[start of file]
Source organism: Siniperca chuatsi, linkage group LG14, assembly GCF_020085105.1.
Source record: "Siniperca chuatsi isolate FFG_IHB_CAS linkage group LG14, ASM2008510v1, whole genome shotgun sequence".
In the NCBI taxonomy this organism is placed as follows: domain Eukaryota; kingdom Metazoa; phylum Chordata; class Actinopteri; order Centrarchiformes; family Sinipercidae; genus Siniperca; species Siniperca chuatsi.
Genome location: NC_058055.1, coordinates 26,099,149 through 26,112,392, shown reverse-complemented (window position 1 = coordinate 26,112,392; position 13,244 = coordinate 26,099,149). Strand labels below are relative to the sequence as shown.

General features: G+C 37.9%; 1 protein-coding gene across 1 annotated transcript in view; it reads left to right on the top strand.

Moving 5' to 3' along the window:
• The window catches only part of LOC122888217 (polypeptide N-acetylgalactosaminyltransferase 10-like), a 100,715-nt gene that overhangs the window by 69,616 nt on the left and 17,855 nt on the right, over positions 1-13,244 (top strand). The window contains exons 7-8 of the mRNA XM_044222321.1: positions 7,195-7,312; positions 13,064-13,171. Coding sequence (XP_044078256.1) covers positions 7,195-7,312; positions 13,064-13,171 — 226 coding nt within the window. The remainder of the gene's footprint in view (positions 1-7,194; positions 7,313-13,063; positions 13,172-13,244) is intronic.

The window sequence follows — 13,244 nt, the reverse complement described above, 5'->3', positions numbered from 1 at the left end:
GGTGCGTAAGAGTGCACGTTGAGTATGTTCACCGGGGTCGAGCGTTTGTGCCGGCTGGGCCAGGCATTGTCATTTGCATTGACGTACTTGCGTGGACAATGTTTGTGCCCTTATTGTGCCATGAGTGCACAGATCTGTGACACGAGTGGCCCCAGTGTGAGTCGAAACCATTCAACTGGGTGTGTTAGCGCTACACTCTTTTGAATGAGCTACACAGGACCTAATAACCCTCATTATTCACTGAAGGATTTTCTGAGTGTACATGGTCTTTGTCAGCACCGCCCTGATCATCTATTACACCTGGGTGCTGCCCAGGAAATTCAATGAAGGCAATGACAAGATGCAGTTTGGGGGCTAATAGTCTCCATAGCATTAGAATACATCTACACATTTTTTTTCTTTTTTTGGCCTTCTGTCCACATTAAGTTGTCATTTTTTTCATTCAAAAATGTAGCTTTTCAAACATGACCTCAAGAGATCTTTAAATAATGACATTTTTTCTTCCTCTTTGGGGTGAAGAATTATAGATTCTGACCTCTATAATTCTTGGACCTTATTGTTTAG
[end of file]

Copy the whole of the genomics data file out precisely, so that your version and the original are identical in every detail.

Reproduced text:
Source organism: Siniperca chuatsi, linkage group LG14, assembly GCF_020085105.1.
Source record: "Siniperca chuatsi isolate FFG_IHB_CAS linkage group LG14, ASM2008510v1, whole genome shotgun sequence".
In the NCBI taxonomy this organism is placed as follows: domain Eukaryota; kingdom Metazoa; phylum Chordata; class Actinopteri; order Centrarchiformes; family Sinipercidae; genus Siniperca; species Siniperca chuatsi.
Genome location: NC_058055.1, coordinates 26,099,149 through 26,112,392, shown reverse-complemented (window position 1 = coordinate 26,112,392; position 13,244 = coordinate 26,099,149). Strand labels below are relative to the sequence as shown.

General features: G+C 37.9%; 1 protein-coding gene across 1 annotated transcript in view; it reads left to right on the top strand.

Moving 5' to 3' along the window:
• The window catches only part of LOC122888217 (polypeptide N-acetylgalactosaminyltransferase 10-like), a 100,715-nt gene that overhangs the window by 69,616 nt on the left and 17,855 nt on the right, over positions 1-13,244 (top strand). The window contains exons 7-8 of the mRNA XM_044222321.1: positions 7,195-7,312; positions 13,064-13,171. Coding sequence (XP_044078256.1) covers positions 7,195-7,312; positions 13,064-13,171 — 226 coding nt within the window. The remainder of the gene's footprint in view (positions 1-7,194; positions 7,313-13,063; positions 13,172-13,244) is intronic.

The window sequence follows — 13,244 nt, the reverse complement described above, 5'->3', positions numbered from 1 at the left end:
GGTGCGTAAGAGTGCACGTTGAGTATGTTCACCGGGGTCGAGCGTTTGTGCCGGCTGGGCCAGGCATTGTCATTTGCATTGACGTACTTGCGTGGACAATGTTTGTGCCCTTATTGTGCCATGAGTGCACAGATCTGTGACACGAGTGGCCCCAGTGTGAGTCGAAACCATTCAACTGGGTGTGTTAGCGCTACACTCTTTTGAATGAGCTACACAGGACCTAATAACCCTCATTATTCACTGAAGGATTTTCTGAGTGTACATGGTCTTTGTCAGCACCGCCCTGATCATCTATTACACCTGGGTGCTGCCCAGGAAATTCAATGAAGGCAATGACAAGATGCAGTTTGGGGGCTAATAGTCTCCATAGCATTAGAATACATCTACACATTTTTTTTCTTTTTTTGGCCTTCTGTCCACATTAAGTTGTCATTTTTTTCATTCAAAAATGTAGCTTTTCAAACATGACCTCAAGAGATCTTTAAATAATGACATTTTTTCTTCCTCTTTGGGGTGAAGAATTATAGATTCTGACCTCTATAATTCTTGGACCTTATTGTTTAG